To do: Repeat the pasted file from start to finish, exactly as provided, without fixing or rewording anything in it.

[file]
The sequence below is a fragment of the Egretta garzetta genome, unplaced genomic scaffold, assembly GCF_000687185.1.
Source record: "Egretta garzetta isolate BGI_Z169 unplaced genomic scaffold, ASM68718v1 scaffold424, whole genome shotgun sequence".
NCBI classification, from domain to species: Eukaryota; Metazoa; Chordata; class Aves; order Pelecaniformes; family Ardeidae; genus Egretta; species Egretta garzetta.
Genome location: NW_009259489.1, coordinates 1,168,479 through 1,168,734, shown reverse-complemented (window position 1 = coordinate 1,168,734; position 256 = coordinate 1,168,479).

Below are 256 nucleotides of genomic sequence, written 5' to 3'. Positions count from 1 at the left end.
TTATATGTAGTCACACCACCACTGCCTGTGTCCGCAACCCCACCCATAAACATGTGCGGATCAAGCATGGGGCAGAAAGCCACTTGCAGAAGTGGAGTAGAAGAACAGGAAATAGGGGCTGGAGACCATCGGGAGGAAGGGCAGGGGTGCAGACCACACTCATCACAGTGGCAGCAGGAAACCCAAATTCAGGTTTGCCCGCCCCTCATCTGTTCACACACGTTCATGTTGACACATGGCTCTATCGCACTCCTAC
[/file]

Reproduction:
The sequence below is a fragment of the Egretta garzetta genome, unplaced genomic scaffold, assembly GCF_000687185.1.
Source record: "Egretta garzetta isolate BGI_Z169 unplaced genomic scaffold, ASM68718v1 scaffold424, whole genome shotgun sequence".
NCBI classification, from domain to species: Eukaryota; Metazoa; Chordata; class Aves; order Pelecaniformes; family Ardeidae; genus Egretta; species Egretta garzetta.
Genome location: NW_009259489.1, coordinates 1,168,479 through 1,168,734, shown reverse-complemented (window position 1 = coordinate 1,168,734; position 256 = coordinate 1,168,479).

Below are 256 nucleotides of genomic sequence, written 5' to 3'. Positions count from 1 at the left end.
TTATATGTAGTCACACCACCACTGCCTGTGTCCGCAACCCCACCCATAAACATGTGCGGATCAAGCATGGGGCAGAAAGCCACTTGCAGAAGTGGAGTAGAAGAACAGGAAATAGGGGCTGGAGACCATCGGGAGGAAGGGCAGGGGTGCAGACCACACTCATCACAGTGGCAGCAGGAAACCCAAATTCAGGTTTGCCCGCCCCTCATCTGTTCACACACGTTCATGTTGACACATGGCTCTATCGCACTCCTAC